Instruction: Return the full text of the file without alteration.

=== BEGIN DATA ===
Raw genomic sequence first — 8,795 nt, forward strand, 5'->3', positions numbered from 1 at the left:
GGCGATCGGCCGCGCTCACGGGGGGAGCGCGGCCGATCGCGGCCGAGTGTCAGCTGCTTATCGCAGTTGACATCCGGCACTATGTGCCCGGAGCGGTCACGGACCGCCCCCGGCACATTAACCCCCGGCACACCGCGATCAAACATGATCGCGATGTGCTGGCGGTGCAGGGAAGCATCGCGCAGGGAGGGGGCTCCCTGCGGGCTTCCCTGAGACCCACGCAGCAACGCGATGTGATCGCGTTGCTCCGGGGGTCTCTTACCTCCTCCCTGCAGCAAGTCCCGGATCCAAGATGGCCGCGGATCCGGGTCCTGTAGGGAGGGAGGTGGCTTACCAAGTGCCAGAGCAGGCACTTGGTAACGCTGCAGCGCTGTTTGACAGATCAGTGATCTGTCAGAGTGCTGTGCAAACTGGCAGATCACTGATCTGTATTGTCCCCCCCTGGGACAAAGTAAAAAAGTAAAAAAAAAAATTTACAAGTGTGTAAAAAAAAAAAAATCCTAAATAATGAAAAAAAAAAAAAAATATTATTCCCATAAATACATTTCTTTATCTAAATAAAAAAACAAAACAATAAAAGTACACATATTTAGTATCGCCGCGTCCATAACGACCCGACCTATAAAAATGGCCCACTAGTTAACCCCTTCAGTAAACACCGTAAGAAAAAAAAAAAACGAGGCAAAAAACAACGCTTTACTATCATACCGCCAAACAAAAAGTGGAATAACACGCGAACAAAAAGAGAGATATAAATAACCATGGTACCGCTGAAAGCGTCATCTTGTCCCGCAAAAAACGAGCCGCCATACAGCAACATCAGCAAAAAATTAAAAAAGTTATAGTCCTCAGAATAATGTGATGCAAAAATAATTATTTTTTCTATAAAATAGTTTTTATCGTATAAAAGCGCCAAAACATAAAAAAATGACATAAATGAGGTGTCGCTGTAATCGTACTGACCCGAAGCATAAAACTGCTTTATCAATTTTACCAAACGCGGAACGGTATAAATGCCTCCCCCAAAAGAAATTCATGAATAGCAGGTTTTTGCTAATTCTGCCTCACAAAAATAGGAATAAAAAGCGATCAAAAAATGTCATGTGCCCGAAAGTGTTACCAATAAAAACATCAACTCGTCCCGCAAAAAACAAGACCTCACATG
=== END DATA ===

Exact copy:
Raw genomic sequence first — 8,795 nt, forward strand, 5'->3', positions numbered from 1 at the left:
GGCGATCGGCCGCGCTCACGGGGGGAGCGCGGCCGATCGCGGCCGAGTGTCAGCTGCTTATCGCAGTTGACATCCGGCACTATGTGCCCGGAGCGGTCACGGACCGCCCCCGGCACATTAACCCCCGGCACACCGCGATCAAACATGATCGCGATGTGCTGGCGGTGCAGGGAAGCATCGCGCAGGGAGGGGGCTCCCTGCGGGCTTCCCTGAGACCCACGCAGCAACGCGATGTGATCGCGTTGCTCCGGGGGTCTCTTACCTCCTCCCTGCAGCAAGTCCCGGATCCAAGATGGCCGCGGATCCGGGTCCTGTAGGGAGGGAGGTGGCTTACCAAGTGCCAGAGCAGGCACTTGGTAACGCTGCAGCGCTGTTTGACAGATCAGTGATCTGTCAGAGTGCTGTGCAAACTGGCAGATCACTGATCTGTATTGTCCCCCCCTGGGACAAAGTAAAAAAGTAAAAAAAAAAATTTACAAGTGTGTAAAAAAAAAAAAATCCTAAATAATGAAAAAAAAAAAAAAATATTATTCCCATAAATACATTTCTTTATCTAAATAAAAAAACAAAACAATAAAAGTACACATATTTAGTATCGCCGCGTCCATAACGACCCGACCTATAAAAATGGCCCACTAGTTAACCCCTTCAGTAAACACCGTAAGAAAAAAAAAAAACGAGGCAAAAAACAACGCTTTACTATCATACCGCCAAACAAAAAGTGGAATAACACGCGAACAAAAAGAGAGATATAAATAACCATGGTACCGCTGAAAGCGTCATCTTGTCCCGCAAAAAACGAGCCGCCATACAGCAACATCAGCAAAAAATTAAAAAAGTTATAGTCCTCAGAATAATGTGATGCAAAAATAATTATTTTTTCTATAAAATAGTTTTTATCGTATAAAAGCGCCAAAACATAAAAAAATGACATAAATGAGGTGTCGCTGTAATCGTACTGACCCGAAGCATAAAACTGCTTTATCAATTTTACCAAACGCGGAACGGTATAAATGCCTCCCCCAAAAGAAATTCATGAATAGCAGGTTTTTGCTAATTCTGCCTCACAAAAATAGGAATAAAAAGCGATCAAAAAATGTCATGTGCCCGAAAGTGTTACCAATAAAAACATCAACTCGTCCCGCAAAAAACAAGACCTCACATG